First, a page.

Thursday, 10 December 2009


On September 11th, 2001, just under 3,000 Americans were killed in horrific terrorist attacks on the World Trade Centre and the Pentagon. 

As a result, a decision was made to go to war against Afghanistan (and eventually, Iraq).  Wars that have cost the US tax-payers nearly a trillion dollars thus far, killed over five thousand US soldiers, and slaughtered over a hundred thousand Iraqi and Afghan civilians. 

A trillion dollars, and an estimated two trillion more to cover the rest of the post-war and ongoing costs, according to economists Joseph Stiglitz and Linda Bilmes.  Nearly two 9/11’s worth again of soldier fatalities, and over thirty-three 9/11’s worth of innocent civilians killed – and all because, on September 11th, 2001, almost 3,000 people were killed.

Yet did you know that there are an estimated forty-five thousand premature deaths in the United States each year because of poor healthcare provision?  That, on that estimate, because of extortionate costs and profit-motivated private insurers, in the eight years since nearly 3,000 people died on 9/11, 360,000 Americans died because they couldn’t afford basic healthcare?

There is no denying that 9/11 was a tragedy, but how come we have torn the world apart, murdered hundreds of thousands of innocent people in retaliation, pissed away a trillion dollars, and created a whole new generation of America-hating terrorists because of the outrage of 19 lunatics killing 3,000 people one crazy day in September, and yet the systematic killing over 45,000 people a year is a crime that it has taken so long to get around to fixing?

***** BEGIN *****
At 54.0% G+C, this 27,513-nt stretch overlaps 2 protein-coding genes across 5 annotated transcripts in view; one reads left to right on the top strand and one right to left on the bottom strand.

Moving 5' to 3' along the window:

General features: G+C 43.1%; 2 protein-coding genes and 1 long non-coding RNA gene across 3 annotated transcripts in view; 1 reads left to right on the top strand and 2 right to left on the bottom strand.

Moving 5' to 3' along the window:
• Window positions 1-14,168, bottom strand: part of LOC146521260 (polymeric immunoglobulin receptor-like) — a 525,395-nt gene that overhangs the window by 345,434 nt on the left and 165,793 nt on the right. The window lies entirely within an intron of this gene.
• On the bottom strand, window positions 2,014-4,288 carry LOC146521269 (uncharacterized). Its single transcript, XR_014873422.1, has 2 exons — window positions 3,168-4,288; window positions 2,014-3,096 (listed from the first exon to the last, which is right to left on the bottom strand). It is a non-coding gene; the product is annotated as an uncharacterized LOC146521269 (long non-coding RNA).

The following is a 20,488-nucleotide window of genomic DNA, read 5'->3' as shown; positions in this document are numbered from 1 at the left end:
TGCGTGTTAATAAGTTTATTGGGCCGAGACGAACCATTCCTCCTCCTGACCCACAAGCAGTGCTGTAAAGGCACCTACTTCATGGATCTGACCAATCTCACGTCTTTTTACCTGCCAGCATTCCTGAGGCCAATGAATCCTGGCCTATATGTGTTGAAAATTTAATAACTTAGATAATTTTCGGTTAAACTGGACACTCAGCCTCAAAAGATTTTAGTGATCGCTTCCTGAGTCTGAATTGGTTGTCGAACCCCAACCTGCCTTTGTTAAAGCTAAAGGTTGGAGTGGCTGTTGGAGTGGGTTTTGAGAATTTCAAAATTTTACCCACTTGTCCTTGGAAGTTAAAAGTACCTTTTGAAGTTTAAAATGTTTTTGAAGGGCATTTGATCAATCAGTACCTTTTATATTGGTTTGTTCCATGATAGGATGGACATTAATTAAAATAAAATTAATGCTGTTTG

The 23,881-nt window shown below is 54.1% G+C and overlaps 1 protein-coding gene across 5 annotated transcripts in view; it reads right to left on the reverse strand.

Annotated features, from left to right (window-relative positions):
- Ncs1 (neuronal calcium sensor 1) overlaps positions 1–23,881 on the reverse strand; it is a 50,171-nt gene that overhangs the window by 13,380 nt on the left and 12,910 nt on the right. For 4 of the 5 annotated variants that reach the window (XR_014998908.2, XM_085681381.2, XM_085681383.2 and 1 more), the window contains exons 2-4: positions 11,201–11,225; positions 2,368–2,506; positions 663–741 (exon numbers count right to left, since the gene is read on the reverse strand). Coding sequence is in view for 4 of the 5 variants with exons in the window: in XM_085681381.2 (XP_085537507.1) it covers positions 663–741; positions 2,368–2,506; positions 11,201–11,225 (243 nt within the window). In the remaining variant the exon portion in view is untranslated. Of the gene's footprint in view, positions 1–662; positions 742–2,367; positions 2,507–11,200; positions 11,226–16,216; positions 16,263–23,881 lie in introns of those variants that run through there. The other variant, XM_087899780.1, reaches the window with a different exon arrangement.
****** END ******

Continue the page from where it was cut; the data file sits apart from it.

Worse – how can we justify the ludicrous waste of resources and life that the war on terror has proven to be, and yet claim that universal healthcare coverage that could save the lives of fifteen 9/11’s worth of people a year is too expensive a proposition?

As a dual UK/US citizen who has sat from the pleasantly NHS-covered shores of Great Britain and watched America faff about so uselessly to come up with a viable healthcare plan for so long, the priorities of Washington politicians truly sicken me.

30,000 more troops to Afghanistan.

A couple of billion dollars more pissed away into the wind.

Expand the war into Pakistan.

Rattle sabres at Iran.

Because the 3,000 people who died on live TV will always take precedence over the 45,000 faceless, nameless annual casualties on America’s unnecessary and immoral war on itself.

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